Sunday, October 27, 2013

CORVAM, Ghomara recording

I was happy to learn of a new, if still rather small, corpus of audio files for North Africa: CORVAM. There is a good deal of Moroccan Arabic and a little Tunisian and Libyan Arabic, but the most exciting recording from my perspective is a short one of Ghomara Berber (a variety spoken in northern Morocco, very interesting both for Berber historical linguistics and for general language contact, previously discussed here: Berber words in Roman times, and Ghomara Berber material). It makes a nice complement to the much older SemArch, for Semitic languages.

Of course, these days you can find a surprising range of recordings just from YouTube. For example, several interviews in the Berber variety of the Blida Atlas south of Algiers; a rap song in Tunisian Berber; an interview in Libyan Berber (Yefren). But those don't come with transcriptions, much less translations...

Sunday, October 20, 2013

Language policy and Islam: what should have been said?

Following up on my last post, what should a chapter on "Language policy and Islam" have looked like? It's not exactly my field, but here are a few basic notes – a more complete version would have to cite specific rulings from the major madhhabs, and discuss more extensively the realisation of these ideas in everyday practice, but this should give a general idea.

First of all, insofar as we can speak of Islam as having a formal language policy at all, that policy would be defined by the extensive body of jurisprudence on which languages may or must be used in particular religious contexts. Ṣalāt, ritual prayer, has to be in Arabic (Mawdudi 1957 notes a few arguable exceptions to this). Duʕā', asking favours of God, may be in any language. The adhān, the call to prayer, has to be in Arabic according to most scholars, although Atatürk briefly forced Turkish mosques to make it in Turkish (Atalay 2012). For the khuṭbah, the Friday sermon, scholars' opinions differ – to keep on the safe side, it's common for the imam to deliver a sermon in the congregation's language followed by a much shorter sermon in Arabic. The Qur'ān may be translated, and since early times frequently has been, but no translation of it can be considered authoritative, or substituted for the original in ritual contexts; in fact, such translations are viewed more as commentaries than as versions of the original. Everyday religious formulae – bismillah (in the name of God), alhamdulillah (thank God), inshallah (if God wills), etc – are ordinarily in Arabic, though I don't know what the jurists have to say about that.

As a result, the ordinary believer is commonly exposed to Arabic in religious contexts, and is individually required to memorise a certain number of formulae and chapters of the Qur'ān in Arabic. Quite frequently, the latter in particular are learnt by heart early with only cursory explanation of their meaning, since reciting them verbatim is a precondition for proper prayer, but understanding them is only really vital at a more advanced stage. What does need to be understood immediately – the basic religious obligations, creed, etc – is explained in a language the student understands. However, the further a student advances, the more important it becomes to have direct access to the original source texts; thus learning Classical Arabic is a basic prerequisite for becoming a serious religious scholar, although the vast majority of Muslims never get that far, and indeed a majority of Muslims do not speak Arabic. Regionally, other languages may also come to assume a secondary position in religious education – for example, Urdu in Pakistan, even though most students there have a different first language. A remarkable example of this is to be found in northeastern Nigeria, where advanced religious education requires mastering not just Classical Arabic but also Classical Kanembu, an extremely archaic variety of Kanembu currently used only for explaining Classical Arabic texts (Bondarev & Tijani 2013).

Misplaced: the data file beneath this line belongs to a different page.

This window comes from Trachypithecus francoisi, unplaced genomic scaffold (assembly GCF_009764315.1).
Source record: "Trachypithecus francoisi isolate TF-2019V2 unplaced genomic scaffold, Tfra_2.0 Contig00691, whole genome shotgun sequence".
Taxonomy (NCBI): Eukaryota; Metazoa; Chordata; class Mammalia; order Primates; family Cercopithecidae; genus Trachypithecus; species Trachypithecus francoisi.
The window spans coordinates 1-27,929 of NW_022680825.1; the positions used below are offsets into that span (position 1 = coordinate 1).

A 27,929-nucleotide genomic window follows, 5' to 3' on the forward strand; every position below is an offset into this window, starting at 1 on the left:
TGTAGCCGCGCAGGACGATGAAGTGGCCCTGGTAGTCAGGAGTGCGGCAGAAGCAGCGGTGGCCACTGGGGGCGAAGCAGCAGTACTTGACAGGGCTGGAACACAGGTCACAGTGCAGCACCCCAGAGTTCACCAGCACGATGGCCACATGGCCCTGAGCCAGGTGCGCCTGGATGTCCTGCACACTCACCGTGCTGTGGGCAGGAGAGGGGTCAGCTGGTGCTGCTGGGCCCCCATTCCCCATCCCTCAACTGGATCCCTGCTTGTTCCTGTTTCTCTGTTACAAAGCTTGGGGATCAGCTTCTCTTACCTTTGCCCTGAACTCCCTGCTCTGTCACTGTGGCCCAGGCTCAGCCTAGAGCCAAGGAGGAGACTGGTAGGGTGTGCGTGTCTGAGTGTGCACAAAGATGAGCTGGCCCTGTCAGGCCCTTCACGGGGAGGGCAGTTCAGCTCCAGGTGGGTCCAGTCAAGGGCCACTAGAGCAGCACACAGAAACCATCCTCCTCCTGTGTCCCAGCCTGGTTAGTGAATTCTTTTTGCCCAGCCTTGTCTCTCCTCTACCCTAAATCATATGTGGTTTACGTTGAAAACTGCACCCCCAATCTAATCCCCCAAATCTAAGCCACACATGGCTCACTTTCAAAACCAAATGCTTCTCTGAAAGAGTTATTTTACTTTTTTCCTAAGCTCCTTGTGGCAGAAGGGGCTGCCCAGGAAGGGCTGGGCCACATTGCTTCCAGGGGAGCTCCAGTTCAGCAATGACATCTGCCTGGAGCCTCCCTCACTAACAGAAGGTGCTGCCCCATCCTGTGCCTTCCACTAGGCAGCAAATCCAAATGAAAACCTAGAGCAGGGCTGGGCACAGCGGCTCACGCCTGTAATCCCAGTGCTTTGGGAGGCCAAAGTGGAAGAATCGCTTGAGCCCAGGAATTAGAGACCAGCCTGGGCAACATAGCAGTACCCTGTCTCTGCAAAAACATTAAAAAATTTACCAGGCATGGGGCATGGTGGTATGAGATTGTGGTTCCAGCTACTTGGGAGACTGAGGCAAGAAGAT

Interpreting the notion of "language policy" more broadly, one might also talk about the influence of Islam on attitudes to language. In this connection, the obvious point to discuss would be the (very weakly supported) claim commonly heard that "Arabic is the language of Paradise", and the even more obviously fabricated claim sometimes heard east of Iraq that "Arabic and Persian are the languages of Paradise". Yet the weakness of the religious evidence for both assertions is a strong indication that the causality is the other way around: religious positions on language, in Islam as elsewhere, have often been influenced by extra-religious prejudices. The universal consensus that some Islamic rituals must be performed in Arabic make it difficult for any Islamic society to assert strongly negative attitudes to Arabic, but beyond that minimum, language attitudes are determined more by social and political factors than by Islam specifically.

Friday, October 18, 2013

How not to write about "Islam and Qur'anic Arabic"

(Attention conservation notice: This post is probably only of interest if you're reading The Cambridge Handbook of Language Policy.)

A title like The Cambridge Handbook of Language Policy carries a reassuring message of solid reliability. The first chapter I happened to open it to, however, rather belies this reputation: "Language policy and religion", by Christina Bratt Paulston and Jonathan M. Watt. I'm sure its authors have plenty of expertise in, respectively, sociolinguistics and Biblical Studies. Unfortunately, they decided to pick a case study to which their expertise very clearly does not extend: "Islam and Qur'anic Arabic". This produced some rather serious misapprehensions, of which I'll explain the worst here for the benefit of any readers of the article.